This same imbalance is also found in our most fundamental democratic system: voting. Ever since Buckley v. Valeo, the wealthy have had an outsized role in elections. The situation worsened in the 1980s, when Ronald Reagan's FCC eliminated the Fairness Doctrine, meaning those with money could buy broadcast media to air their political opinions without presenting a fair and equitable countervailing opinion. Then just a little over a decade ago, the Courts handed even more power to the wealthy in Citizens United vs. FEC, which essentially made it possible for wealthy corporations to spend endless amount of money on political campaigns, which all but ensured that the voices of the poor would never be heard by the people who were supposed to represent them, thereby allowing the rich and powerful to increase their wealth and power by buying legislators legally. Of course, there was the latest insurrection at the Capitol building on January 6, where an armed and violent mob descended upon those defending the halls of Congress at the behest of the losing candidate in order to prevent the official vote from being counted, not to mention the repeated false claims of election fraud by that loser candidate, which have since been echoed by those in his political party as cover to deny Americans in the states they control from ever being able to vote them (or others in their party) out of office, effectively enshrining one-party rule with a party controlled by the minority--in defiance of American democratic tradition, norms, and values.

Yet, for all its faults and imperfections, America aspires to be the land of the free, to provide liberty and justice for all, and to be a nation of the people, by the people, and for the people. It may take time, but we eventually recognize the error of our ways and reform. We may never reach perfection, but we strive for it. Sure, there are bumps along the road. Yes, we often lapse into undemocratic practices and behaviors. But so long as American democracy is still the norm, so long as we still aspire to fulfill the words of Abraham Lincoln at Gettysburg, so long as we treat the guiding principles Thomas Jefferson set forth in the Declaration of Independence as our lodestar, America will correct itself. It's these founding principles written down by great men before us that make America unique. Once these principles are forgotten, America will become just another country run by so many tinpot dictators. May God forbid that day ever arrive.
 
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What makes the U.S. different for me is the opportunity to achieve success. My father, his brother, and other relatives immigrated to the U.S. for the opportunities that it offers. I have friends and associates who did the same thing. They left countries where opportunities were severely limited and became successful here.

Plus, as others have said, the U.S. is a melting pot. I attend a Saturday Men's Bible Study, for example, that has men with Italian, Mexican, German, French, Scottish, British, Dominican, Philippine, and African backgrounds and from every possible race. In our church, it is similar to a League of Nations. There are not many countries that have such diversity.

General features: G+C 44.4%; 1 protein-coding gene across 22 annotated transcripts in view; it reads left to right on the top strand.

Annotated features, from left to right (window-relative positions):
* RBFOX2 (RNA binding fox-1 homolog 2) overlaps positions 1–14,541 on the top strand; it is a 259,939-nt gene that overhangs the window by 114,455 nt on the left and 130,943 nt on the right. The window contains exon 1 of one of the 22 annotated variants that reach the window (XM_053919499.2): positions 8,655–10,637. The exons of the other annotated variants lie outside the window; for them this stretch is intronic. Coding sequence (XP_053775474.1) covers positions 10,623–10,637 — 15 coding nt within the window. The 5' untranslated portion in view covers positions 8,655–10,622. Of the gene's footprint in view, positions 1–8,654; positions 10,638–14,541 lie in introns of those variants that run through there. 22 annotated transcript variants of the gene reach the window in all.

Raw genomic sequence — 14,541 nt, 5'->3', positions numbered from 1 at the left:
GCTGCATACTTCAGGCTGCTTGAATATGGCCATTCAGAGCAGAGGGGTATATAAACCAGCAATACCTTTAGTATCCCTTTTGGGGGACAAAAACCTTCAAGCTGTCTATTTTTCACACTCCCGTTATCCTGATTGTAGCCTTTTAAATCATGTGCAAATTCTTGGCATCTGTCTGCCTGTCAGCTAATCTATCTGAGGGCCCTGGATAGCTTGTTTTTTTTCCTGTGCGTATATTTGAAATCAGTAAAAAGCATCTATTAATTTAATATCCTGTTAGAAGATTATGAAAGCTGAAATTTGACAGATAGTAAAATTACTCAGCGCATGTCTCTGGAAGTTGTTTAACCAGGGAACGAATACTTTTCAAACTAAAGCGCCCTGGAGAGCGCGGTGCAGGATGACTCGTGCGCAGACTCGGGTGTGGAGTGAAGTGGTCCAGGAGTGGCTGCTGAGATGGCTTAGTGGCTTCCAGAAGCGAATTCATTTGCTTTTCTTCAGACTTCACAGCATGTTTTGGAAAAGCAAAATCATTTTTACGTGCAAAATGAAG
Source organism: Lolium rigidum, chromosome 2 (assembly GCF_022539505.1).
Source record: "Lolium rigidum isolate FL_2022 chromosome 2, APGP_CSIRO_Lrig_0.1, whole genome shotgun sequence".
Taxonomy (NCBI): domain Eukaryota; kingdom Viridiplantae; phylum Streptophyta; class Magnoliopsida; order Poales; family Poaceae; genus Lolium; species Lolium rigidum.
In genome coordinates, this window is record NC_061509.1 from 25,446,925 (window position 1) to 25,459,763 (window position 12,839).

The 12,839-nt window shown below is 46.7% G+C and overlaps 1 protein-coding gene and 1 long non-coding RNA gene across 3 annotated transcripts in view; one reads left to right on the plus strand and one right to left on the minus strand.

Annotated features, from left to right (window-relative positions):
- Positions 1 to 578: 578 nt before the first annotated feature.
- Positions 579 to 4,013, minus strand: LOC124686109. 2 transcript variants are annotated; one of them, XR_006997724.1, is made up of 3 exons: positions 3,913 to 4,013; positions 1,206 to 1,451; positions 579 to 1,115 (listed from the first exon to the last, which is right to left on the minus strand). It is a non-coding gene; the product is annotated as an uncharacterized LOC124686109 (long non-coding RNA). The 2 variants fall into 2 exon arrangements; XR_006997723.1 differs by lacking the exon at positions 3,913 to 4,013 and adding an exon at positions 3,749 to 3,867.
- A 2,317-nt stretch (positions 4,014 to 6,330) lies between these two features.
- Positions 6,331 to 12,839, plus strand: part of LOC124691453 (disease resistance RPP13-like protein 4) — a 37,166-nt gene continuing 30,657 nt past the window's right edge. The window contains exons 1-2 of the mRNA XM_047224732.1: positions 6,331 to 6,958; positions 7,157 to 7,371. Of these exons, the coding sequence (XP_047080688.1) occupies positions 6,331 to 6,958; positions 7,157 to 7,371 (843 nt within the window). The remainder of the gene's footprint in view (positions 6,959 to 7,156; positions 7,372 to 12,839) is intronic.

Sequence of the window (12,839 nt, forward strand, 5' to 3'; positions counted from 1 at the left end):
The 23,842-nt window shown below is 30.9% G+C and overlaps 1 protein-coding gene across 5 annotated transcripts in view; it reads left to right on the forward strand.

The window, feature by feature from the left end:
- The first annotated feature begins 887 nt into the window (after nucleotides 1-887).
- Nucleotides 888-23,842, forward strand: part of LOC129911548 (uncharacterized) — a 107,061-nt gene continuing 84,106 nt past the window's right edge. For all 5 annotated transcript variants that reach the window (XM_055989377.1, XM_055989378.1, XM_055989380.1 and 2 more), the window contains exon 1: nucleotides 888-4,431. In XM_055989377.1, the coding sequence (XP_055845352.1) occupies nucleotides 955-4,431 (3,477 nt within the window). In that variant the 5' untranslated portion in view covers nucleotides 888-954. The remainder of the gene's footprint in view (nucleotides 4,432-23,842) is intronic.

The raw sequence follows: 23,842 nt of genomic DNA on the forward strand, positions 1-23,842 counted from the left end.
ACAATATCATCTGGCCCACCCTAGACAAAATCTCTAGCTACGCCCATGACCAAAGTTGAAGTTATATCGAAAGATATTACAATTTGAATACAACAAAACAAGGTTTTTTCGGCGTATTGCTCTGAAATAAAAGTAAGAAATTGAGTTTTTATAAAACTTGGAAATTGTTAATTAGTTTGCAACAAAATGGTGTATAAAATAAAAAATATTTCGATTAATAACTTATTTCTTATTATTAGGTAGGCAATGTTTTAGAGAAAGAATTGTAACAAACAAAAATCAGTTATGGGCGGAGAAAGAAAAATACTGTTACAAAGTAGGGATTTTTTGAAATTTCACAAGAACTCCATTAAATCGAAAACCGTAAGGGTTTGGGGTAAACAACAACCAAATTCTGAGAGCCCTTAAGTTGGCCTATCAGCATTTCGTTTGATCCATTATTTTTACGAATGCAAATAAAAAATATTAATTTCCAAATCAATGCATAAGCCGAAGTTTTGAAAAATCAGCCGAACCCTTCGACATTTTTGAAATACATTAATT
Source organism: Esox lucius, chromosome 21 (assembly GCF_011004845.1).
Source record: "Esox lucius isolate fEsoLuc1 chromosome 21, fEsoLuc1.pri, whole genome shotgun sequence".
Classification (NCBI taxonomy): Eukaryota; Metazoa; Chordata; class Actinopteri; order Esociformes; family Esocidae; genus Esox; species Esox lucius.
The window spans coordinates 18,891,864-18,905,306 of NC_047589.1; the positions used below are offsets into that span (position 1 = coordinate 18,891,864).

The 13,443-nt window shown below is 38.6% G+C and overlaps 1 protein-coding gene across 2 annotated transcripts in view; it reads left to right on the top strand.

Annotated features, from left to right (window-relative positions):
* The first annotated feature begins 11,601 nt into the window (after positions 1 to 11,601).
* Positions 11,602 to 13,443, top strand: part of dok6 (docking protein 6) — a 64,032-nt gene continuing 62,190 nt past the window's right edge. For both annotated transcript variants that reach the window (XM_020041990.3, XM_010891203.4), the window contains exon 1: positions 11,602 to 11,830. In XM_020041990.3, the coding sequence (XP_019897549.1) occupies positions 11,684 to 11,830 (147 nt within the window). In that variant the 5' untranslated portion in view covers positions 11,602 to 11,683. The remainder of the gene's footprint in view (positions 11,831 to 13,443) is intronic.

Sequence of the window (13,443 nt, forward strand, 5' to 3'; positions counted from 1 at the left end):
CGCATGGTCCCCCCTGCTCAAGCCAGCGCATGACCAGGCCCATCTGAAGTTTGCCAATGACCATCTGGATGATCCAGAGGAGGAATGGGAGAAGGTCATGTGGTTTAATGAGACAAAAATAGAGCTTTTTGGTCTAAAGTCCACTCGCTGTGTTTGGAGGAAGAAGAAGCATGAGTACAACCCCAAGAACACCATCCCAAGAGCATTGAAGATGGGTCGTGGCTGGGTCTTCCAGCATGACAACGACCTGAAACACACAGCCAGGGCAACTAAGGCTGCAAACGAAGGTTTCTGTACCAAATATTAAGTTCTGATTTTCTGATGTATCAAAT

I'm in. As a Canadian living state-side for the past several years, I may have a slightly different perspective to share. The United States is a land of incredible diversity, enviable creativity, and deep contradictions (some of them wonderful, and others quite troubling). There are strains of rugged individualism and innate confidence affixed to the American psyche that strike me as somewhat unique to this country and its people. To non-Americans, it is a feature that has the power to both inspire and perplex, these days in almost equal measure. But for the 4th of July, it's worth focusing on some of those things that make America a special place. There is probably no other place on earth that could have conceivably given birth to jazz, blues, R&B, hip hop, country and bluegrass music, which form the basis of most of the modern music we enjoy. We can celebrate the ballpark hotdog (childhood nostalgia and sinful pleasure all in one bite), proper BBQ, and California cuisine. Hollywood and the Grand Ole Opry. The space program and much of modern medicine. These are all products of the great American experiment, and I'm happy to be living here this year experiencing them with you.
 
It is easy for me to get stuck on the negative. I like this thread and the chance to take Paul's advice to the Phillipians : "Finally, brethren, whatsoever things are true, whatsoever things are honest, whatsoever things are just, whatsoever things are pure, whatsoever things are lovely, whatsoever things are of good report; if there be any virtue, and if there be any praise, think on these things. "

As others have mentioned, the great diversity of the American people. The hope and optimism generated by a place where voices are heard and dreams can come true. The effort put forth to right wrongs and make the world better not only for themselves but their fellow man.

As much as is wrong today, there is much love expressed and good done as well if we choose to notice and speak of it.

Thank you, Captain, for another generous contest. For being one of those who chooses to spread good deeds and love.

Thank you to all who have taken the time to search out and share some of the things that are right in America.
 
"Liberty" is the first thing that came to mind when I thought about this.

So many great responses here.

Thanks for the generous contest, Captain!
 

KeenDogg

Slays On Fleek - For Rizz
Not in. I think about the many blessings I have. I have health, friendship, love, children, a roof over my head, clothes on my back, and food in my belly. Happy Independence Day to you all.